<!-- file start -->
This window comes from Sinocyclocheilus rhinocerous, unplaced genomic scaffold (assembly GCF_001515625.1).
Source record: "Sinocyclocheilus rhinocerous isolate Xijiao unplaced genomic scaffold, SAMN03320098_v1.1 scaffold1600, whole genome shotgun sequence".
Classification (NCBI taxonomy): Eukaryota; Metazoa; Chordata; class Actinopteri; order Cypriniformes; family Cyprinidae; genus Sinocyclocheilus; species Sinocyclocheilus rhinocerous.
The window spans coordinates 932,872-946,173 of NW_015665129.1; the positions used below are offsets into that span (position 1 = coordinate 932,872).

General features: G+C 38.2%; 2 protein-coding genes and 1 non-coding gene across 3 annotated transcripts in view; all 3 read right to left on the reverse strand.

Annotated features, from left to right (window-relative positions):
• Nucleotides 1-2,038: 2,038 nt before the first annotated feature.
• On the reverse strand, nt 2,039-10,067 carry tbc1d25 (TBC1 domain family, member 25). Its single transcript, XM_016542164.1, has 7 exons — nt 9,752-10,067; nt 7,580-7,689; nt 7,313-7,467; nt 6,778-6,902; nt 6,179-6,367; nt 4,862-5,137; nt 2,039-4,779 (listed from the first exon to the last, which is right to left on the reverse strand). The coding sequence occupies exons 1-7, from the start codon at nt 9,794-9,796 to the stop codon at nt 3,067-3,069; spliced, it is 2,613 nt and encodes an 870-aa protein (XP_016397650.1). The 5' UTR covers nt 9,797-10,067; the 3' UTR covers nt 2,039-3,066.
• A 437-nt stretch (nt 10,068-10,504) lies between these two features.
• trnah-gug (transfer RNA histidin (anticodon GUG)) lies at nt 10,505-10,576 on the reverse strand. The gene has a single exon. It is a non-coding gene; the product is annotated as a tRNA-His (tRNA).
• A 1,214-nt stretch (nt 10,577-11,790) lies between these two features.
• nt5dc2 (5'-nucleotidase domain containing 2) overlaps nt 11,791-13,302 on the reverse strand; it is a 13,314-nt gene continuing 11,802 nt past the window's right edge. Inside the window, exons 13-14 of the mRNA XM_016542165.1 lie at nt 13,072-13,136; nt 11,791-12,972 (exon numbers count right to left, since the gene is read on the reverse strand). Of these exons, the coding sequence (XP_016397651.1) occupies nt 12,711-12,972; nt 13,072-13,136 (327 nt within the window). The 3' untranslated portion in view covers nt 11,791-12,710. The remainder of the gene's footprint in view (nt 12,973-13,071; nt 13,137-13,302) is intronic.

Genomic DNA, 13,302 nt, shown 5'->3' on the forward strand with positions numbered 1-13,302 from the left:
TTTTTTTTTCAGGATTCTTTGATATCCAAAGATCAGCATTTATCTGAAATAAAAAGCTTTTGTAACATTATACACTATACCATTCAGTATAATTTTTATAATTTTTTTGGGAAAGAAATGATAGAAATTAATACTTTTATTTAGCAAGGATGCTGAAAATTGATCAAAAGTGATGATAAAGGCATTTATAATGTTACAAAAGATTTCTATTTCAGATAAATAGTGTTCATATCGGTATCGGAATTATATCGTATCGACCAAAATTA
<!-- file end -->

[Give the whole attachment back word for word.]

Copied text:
This window comes from Sinocyclocheilus rhinocerous, unplaced genomic scaffold (assembly GCF_001515625.1).
Source record: "Sinocyclocheilus rhinocerous isolate Xijiao unplaced genomic scaffold, SAMN03320098_v1.1 scaffold1600, whole genome shotgun sequence".
Classification (NCBI taxonomy): Eukaryota; Metazoa; Chordata; class Actinopteri; order Cypriniformes; family Cyprinidae; genus Sinocyclocheilus; species Sinocyclocheilus rhinocerous.
The window spans coordinates 932,872-946,173 of NW_015665129.1; the positions used below are offsets into that span (position 1 = coordinate 932,872).

General features: G+C 38.2%; 2 protein-coding genes and 1 non-coding gene across 3 annotated transcripts in view; all 3 read right to left on the reverse strand.

Annotated features, from left to right (window-relative positions):
• Nucleotides 1-2,038: 2,038 nt before the first annotated feature.
• On the reverse strand, nt 2,039-10,067 carry tbc1d25 (TBC1 domain family, member 25). Its single transcript, XM_016542164.1, has 7 exons — nt 9,752-10,067; nt 7,580-7,689; nt 7,313-7,467; nt 6,778-6,902; nt 6,179-6,367; nt 4,862-5,137; nt 2,039-4,779 (listed from the first exon to the last, which is right to left on the reverse strand). The coding sequence occupies exons 1-7, from the start codon at nt 9,794-9,796 to the stop codon at nt 3,067-3,069; spliced, it is 2,613 nt and encodes an 870-aa protein (XP_016397650.1). The 5' UTR covers nt 9,797-10,067; the 3' UTR covers nt 2,039-3,066.
• A 437-nt stretch (nt 10,068-10,504) lies between these two features.
• trnah-gug (transfer RNA histidin (anticodon GUG)) lies at nt 10,505-10,576 on the reverse strand. The gene has a single exon. It is a non-coding gene; the product is annotated as a tRNA-His (tRNA).
• A 1,214-nt stretch (nt 10,577-11,790) lies between these two features.
• nt5dc2 (5'-nucleotidase domain containing 2) overlaps nt 11,791-13,302 on the reverse strand; it is a 13,314-nt gene continuing 11,802 nt past the window's right edge. Inside the window, exons 13-14 of the mRNA XM_016542165.1 lie at nt 13,072-13,136; nt 11,791-12,972 (exon numbers count right to left, since the gene is read on the reverse strand). Of these exons, the coding sequence (XP_016397651.1) occupies nt 12,711-12,972; nt 13,072-13,136 (327 nt within the window). The 3' untranslated portion in view covers nt 11,791-12,710. The remainder of the gene's footprint in view (nt 12,973-13,071; nt 13,137-13,302) is intronic.

Genomic DNA, 13,302 nt, shown 5'->3' on the forward strand with positions numbered 1-13,302 from the left:
TTTTTTTTTCAGGATTCTTTGATATCCAAAGATCAGCATTTATCTGAAATAAAAAGCTTTTGTAACATTATACACTATACCATTCAGTATAATTTTTATAATTTTTTTGGGAAAGAAATGATAGAAATTAATACTTTTATTTAGCAAGGATGCTGAAAATTGATCAAAAGTGATGATAAAGGCATTTATAATGTTACAAAAGATTTCTATTTCAGATAAATAGTGTTCATATCGGTATCGGAATTATATCGTATCGACCAAAATTA